The resistance to the immigration enforcement program Secure Communities has reached a deafening roar as immigrant rights groups ramp up their organizing to demand an end to the Obama administration's aggressive deportation initiative.
Tuesday marked what immigrant rights groups labeled a national day of action as they continue to urge the Obama administration to halt the program. Protests in 16 cities were announced for the day, which coincided with the release of a scathing report by more than a dozen immigrant rights groups which condemned the program and also recommended its immediate termination. The White House responded late Tuesday by defending Secure Communities, and its record-breaking deportation rate.
"The Secure Communities Program is a powerful tool to keep the government's immigration enforcement resources focused where they belong--on those who fit within DHS's highest enforcement priorities, such as those who have committed crimes in the United States," Cecilia Munoz, White House Director of Intergovernmental Affairs, wrote in a blog post late Tuesday.
The program's critics, and ICE's own statistics, dispute Munoz's claims. While Munoz noted that Secure Communities is responsible for the deportation of an unprecedented number of people with criminal records, the majority of that growth is due to a major uptick in the arrest and deportation of people who'd been convicted of what ICE classifies as Level 1 offenses, which are minor crimes and misdemeanors. Taken together, the vast majority of people being kicked out of the country under Secure Communities either have no criminal record whatsoever, or are being deported for crimes like traffic offenses or shoplifting.
Munoz's response indicates that the White House will likely not back down from its deportation efforts, even in the face of mounting criticism from elected officials, law enforcement and immigrant rights groups over the program's impacts on immigrant communities.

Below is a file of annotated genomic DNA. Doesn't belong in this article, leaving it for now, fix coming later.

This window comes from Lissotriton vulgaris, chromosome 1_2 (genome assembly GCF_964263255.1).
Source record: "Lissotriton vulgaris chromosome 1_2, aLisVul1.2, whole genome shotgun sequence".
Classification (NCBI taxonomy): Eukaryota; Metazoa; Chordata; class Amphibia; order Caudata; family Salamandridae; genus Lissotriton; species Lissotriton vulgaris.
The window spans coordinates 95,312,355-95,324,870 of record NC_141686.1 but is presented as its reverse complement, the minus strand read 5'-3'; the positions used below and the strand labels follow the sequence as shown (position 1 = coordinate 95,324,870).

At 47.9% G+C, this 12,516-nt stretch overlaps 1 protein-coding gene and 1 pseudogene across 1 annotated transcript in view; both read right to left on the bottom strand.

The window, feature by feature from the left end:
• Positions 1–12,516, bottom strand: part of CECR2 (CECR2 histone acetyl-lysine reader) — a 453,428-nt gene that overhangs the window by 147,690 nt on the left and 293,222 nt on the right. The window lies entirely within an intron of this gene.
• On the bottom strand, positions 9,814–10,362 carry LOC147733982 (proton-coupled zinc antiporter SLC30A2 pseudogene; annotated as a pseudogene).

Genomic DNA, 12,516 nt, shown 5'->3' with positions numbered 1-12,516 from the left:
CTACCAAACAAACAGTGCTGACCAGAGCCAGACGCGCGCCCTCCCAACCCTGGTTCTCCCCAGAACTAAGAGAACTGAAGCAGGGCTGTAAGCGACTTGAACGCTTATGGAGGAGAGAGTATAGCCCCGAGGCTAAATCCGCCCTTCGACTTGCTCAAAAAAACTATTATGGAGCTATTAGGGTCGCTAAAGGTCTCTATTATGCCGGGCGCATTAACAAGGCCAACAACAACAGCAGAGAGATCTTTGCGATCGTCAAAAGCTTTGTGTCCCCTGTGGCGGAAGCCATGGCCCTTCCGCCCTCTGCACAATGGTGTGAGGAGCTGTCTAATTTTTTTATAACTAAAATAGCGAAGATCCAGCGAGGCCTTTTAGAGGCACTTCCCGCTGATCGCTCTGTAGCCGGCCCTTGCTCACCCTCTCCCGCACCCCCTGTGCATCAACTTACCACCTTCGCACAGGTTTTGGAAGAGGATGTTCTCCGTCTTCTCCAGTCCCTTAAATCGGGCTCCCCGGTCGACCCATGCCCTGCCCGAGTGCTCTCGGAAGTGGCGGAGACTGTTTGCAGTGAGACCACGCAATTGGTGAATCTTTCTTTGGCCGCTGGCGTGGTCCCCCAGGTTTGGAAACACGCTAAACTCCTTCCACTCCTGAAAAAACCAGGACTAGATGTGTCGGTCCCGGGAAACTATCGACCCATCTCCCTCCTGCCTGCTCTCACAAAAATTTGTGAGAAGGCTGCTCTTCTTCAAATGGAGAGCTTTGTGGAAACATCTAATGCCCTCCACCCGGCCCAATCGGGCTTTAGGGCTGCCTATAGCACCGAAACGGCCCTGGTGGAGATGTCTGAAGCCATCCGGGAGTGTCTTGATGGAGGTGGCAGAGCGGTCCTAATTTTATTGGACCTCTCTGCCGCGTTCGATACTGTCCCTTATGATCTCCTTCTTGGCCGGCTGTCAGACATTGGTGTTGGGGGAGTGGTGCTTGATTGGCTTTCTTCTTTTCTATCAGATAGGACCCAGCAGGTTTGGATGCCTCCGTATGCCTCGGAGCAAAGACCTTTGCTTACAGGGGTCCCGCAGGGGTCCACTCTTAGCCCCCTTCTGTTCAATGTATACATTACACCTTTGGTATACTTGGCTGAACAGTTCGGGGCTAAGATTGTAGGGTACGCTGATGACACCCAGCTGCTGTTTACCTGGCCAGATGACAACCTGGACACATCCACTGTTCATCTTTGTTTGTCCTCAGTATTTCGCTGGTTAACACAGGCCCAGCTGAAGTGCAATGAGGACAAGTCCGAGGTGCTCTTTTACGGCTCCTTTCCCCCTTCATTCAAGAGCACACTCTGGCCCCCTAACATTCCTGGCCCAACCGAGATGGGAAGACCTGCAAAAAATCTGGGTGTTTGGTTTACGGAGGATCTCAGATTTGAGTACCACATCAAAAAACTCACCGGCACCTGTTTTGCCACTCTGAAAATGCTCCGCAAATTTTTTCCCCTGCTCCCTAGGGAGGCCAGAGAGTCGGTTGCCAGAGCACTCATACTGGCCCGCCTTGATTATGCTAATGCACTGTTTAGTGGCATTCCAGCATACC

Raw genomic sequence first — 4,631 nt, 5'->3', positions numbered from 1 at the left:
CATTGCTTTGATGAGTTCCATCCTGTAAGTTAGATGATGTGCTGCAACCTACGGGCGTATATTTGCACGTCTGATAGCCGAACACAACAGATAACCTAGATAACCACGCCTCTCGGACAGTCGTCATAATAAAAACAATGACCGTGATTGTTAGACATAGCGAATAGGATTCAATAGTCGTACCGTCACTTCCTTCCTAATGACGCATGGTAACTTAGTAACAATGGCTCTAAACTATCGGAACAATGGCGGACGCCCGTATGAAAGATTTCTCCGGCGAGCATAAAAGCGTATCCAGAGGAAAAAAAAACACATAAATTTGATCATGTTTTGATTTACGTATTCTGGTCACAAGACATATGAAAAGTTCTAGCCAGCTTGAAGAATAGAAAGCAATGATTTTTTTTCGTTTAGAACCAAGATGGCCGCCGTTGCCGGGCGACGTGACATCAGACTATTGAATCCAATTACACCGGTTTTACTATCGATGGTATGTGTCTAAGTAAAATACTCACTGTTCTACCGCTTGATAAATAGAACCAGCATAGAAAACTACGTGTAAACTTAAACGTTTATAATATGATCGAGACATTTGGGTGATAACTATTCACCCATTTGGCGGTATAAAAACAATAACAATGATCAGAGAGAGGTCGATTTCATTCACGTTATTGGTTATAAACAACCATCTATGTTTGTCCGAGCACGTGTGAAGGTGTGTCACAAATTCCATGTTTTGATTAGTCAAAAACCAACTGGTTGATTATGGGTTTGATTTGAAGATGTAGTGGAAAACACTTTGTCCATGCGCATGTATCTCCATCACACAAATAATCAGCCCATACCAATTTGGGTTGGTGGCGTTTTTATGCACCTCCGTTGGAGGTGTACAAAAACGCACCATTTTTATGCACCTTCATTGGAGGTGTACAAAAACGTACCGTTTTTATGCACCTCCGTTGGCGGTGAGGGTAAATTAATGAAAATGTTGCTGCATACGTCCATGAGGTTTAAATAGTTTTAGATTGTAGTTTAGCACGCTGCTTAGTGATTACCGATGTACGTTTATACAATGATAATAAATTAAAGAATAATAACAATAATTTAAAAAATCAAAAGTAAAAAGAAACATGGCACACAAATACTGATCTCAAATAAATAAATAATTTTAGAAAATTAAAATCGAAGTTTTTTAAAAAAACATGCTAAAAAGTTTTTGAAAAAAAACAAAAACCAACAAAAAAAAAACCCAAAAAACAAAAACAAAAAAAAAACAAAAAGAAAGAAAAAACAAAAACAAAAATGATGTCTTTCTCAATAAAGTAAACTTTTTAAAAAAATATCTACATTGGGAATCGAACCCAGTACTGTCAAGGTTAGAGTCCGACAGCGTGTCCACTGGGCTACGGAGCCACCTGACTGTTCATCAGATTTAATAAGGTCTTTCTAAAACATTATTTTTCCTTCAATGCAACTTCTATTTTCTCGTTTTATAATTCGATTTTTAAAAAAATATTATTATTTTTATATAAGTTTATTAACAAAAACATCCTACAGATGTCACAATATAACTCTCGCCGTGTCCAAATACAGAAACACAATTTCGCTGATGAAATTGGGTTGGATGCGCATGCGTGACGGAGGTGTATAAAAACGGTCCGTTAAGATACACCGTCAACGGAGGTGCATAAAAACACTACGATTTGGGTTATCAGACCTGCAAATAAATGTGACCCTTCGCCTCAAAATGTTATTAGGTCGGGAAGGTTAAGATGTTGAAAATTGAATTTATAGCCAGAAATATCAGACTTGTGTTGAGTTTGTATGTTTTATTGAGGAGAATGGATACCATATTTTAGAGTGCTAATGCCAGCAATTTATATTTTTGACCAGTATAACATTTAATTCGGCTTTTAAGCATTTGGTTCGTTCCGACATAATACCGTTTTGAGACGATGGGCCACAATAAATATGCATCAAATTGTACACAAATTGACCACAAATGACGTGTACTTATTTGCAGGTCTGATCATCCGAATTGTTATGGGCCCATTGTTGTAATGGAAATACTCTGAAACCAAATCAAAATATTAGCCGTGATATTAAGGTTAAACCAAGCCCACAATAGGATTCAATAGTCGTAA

Secure Communities allows immigration officials to peer into the databases of local and county jails to track every person who's booked in a participating jail, even if the person is wrongly arrested or charges are never brought against them. ICE uses the data to cross-check people's names against immigration databases and when it finds someone who is deportable, asks local law enforcement to detain the person so they can be picked up for immigration processing.
The Obama administration maintains that S-Comm, which the program is called for short, is designed to track and deport immigrants who've been convicted of serious crimes. Today the program is a primary driver behind the Obama administration's record-setting deportations, which, according to immigrant advocates, topped 1 million this summer since Obama came into office in 2009.
After several localities and three states, Illinois, Massachusetts and New York, attempted to end or limit their participation in the program, ICE responded two weeks ago by ripping up every standing agreement it had with states over the program. The agency argued that the contracts it had entered into with states that agreed to participate in the program were actually unnecessary for the federal government to continue to take and share arrest data between federal agencies.